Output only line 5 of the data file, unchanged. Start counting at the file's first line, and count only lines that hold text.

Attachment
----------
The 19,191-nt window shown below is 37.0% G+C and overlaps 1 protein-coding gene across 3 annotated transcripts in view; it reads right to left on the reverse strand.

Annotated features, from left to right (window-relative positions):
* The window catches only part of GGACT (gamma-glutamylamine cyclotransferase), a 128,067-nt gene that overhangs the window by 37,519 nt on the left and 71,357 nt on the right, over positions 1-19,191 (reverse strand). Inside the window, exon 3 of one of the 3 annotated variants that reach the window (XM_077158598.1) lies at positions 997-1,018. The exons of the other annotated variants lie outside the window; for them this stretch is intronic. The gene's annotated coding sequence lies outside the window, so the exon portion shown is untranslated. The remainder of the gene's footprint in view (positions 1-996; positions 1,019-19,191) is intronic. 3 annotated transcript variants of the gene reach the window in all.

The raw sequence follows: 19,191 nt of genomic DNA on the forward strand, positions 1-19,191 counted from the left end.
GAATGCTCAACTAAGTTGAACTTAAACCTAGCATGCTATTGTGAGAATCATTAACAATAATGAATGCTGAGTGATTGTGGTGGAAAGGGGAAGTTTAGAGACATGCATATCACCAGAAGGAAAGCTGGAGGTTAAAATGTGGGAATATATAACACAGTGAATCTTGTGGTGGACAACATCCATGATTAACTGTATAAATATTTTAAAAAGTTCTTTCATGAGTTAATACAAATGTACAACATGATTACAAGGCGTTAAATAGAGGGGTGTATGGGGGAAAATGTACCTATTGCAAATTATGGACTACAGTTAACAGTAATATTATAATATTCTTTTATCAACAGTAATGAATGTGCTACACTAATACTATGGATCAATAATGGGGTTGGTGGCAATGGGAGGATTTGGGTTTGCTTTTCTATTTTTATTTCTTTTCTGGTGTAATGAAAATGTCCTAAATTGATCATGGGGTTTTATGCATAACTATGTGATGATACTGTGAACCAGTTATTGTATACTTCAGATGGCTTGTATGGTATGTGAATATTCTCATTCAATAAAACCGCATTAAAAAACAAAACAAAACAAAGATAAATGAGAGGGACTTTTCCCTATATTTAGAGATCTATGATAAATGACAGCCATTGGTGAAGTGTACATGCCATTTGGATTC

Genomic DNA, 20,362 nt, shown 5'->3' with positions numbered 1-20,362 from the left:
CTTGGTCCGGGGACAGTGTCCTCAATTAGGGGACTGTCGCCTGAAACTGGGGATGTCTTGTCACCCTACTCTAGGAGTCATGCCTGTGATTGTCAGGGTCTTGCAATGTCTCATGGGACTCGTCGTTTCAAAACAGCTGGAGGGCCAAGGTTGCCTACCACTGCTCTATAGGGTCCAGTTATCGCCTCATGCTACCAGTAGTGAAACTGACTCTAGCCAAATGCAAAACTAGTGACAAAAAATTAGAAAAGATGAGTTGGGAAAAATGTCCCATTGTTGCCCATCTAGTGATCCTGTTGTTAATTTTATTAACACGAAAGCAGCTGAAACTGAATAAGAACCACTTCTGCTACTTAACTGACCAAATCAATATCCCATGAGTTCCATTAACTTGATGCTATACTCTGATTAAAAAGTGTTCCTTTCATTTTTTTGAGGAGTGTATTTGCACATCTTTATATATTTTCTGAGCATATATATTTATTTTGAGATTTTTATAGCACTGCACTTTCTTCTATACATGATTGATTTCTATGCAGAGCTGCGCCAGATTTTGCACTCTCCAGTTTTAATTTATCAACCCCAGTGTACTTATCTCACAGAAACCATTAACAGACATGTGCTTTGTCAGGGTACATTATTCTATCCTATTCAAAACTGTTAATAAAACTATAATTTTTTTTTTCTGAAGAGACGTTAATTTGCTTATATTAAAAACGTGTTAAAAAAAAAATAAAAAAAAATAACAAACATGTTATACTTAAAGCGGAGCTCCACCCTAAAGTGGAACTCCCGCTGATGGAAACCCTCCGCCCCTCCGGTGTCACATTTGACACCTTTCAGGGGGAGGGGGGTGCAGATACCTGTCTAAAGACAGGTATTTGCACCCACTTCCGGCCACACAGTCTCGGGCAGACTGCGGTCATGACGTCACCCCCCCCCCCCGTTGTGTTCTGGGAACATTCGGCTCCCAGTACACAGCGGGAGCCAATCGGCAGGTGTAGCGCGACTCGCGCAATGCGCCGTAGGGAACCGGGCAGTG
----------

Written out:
GAATGCTCAACTAAGTTGAACTTAAACCTAGCATGCTATTGTGAGAATCATTAACAATAATGAATGCTGAGTGATTGTGGTGGAAAGGGGAAGTTTAGAGACATGCATATCACCAGAAGGAAAGCTGGAGGTTAAAATGTGGGAATATATAACACAGTGAATCTTGTGGTGGACAACATCCATGATTAACTGTATAAATATTTTAAAAAGTTCTTTCATGAGTTAATACAAATGTACAACATGATTACAAGGCGTTAAATAGAGGGGTGTATGGGGGAAAATGTACCTATTGCAAATTATGGACTACAGTTAACAGTAATATTATAATATTCTTTTATCAACAGTAATGAATGTGCTACACTAATACTATGGATCAATAATGGGGTTGGTGGCAATGGGAGGATTTGGGTTTGCTTTTCTATTTTTATTTCTTTTCTGGTGTAATGAAAATGTCCTAAATTGATCATGGGGTTTTATGCATAACTATGTGATGATACTGTGAACCAGTTATTGTATACTTCAGATGGCTTGTATGGTATGTGAATATTCTCATTCAATAAAACCGCATTAAAAAACAAAACAAAACAAAGATAAATGAGAGGGACTTTTCCCTATATTTAGAGATCTATGATAAATGACAGCCATTGGTGAAGTGTACATGCCATTTGGATTC